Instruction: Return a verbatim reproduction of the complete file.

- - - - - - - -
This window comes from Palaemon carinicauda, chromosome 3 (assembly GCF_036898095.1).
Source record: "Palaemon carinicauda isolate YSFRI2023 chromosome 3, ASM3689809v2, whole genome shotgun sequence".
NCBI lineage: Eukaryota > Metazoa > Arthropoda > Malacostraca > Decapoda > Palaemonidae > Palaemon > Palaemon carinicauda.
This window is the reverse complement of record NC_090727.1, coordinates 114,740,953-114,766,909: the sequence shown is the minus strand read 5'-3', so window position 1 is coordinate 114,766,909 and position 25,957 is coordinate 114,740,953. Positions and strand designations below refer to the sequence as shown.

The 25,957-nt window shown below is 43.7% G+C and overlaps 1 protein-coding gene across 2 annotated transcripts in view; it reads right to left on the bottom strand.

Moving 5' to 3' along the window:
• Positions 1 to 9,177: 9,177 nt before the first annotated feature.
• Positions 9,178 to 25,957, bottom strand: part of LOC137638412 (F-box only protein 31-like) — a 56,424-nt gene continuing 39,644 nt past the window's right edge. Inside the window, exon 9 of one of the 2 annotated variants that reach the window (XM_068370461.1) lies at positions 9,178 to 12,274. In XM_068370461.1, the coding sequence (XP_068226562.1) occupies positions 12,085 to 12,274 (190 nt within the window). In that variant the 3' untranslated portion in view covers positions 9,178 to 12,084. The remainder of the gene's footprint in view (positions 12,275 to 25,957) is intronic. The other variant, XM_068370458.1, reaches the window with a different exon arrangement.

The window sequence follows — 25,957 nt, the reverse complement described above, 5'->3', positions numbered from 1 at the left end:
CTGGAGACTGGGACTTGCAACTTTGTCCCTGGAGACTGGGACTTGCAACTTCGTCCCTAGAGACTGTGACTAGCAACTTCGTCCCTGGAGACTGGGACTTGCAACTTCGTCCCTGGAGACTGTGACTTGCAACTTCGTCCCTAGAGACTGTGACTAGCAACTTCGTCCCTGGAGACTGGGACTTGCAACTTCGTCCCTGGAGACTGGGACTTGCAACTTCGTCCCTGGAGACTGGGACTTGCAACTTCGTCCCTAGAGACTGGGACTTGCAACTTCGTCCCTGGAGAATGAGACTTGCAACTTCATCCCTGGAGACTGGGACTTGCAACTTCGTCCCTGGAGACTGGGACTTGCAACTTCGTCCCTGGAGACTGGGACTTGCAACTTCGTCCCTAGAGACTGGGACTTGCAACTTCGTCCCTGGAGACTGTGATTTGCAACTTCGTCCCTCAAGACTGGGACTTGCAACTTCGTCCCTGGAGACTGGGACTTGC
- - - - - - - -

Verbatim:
This window comes from Palaemon carinicauda, chromosome 3 (assembly GCF_036898095.1).
Source record: "Palaemon carinicauda isolate YSFRI2023 chromosome 3, ASM3689809v2, whole genome shotgun sequence".
NCBI lineage: Eukaryota > Metazoa > Arthropoda > Malacostraca > Decapoda > Palaemonidae > Palaemon > Palaemon carinicauda.
This window is the reverse complement of record NC_090727.1, coordinates 114,740,953-114,766,909: the sequence shown is the minus strand read 5'-3', so window position 1 is coordinate 114,766,909 and position 25,957 is coordinate 114,740,953. Positions and strand designations below refer to the sequence as shown.

The 25,957-nt window shown below is 43.7% G+C and overlaps 1 protein-coding gene across 2 annotated transcripts in view; it reads right to left on the bottom strand.

Moving 5' to 3' along the window:
• Positions 1 to 9,177: 9,177 nt before the first annotated feature.
• Positions 9,178 to 25,957, bottom strand: part of LOC137638412 (F-box only protein 31-like) — a 56,424-nt gene continuing 39,644 nt past the window's right edge. Inside the window, exon 9 of one of the 2 annotated variants that reach the window (XM_068370461.1) lies at positions 9,178 to 12,274. In XM_068370461.1, the coding sequence (XP_068226562.1) occupies positions 12,085 to 12,274 (190 nt within the window). In that variant the 3' untranslated portion in view covers positions 9,178 to 12,084. The remainder of the gene's footprint in view (positions 12,275 to 25,957) is intronic. The other variant, XM_068370458.1, reaches the window with a different exon arrangement.

The window sequence follows — 25,957 nt, the reverse complement described above, 5'->3', positions numbered from 1 at the left end:
CTGGAGACTGGGACTTGCAACTTTGTCCCTGGAGACTGGGACTTGCAACTTCGTCCCTAGAGACTGTGACTAGCAACTTCGTCCCTGGAGACTGGGACTTGCAACTTCGTCCCTGGAGACTGTGACTTGCAACTTCGTCCCTAGAGACTGTGACTAGCAACTTCGTCCCTGGAGACTGGGACTTGCAACTTCGTCCCTGGAGACTGGGACTTGCAACTTCGTCCCTGGAGACTGGGACTTGCAACTTCGTCCCTAGAGACTGGGACTTGCAACTTCGTCCCTGGAGAATGAGACTTGCAACTTCATCCCTGGAGACTGGGACTTGCAACTTCGTCCCTGGAGACTGGGACTTGCAACTTCGTCCCTGGAGACTGGGACTTGCAACTTCGTCCCTAGAGACTGGGACTTGCAACTTCGTCCCTGGAGACTGTGATTTGCAACTTCGTCCCTCAAGACTGGGACTTGCAACTTCGTCCCTGGAGACTGGGACTTGC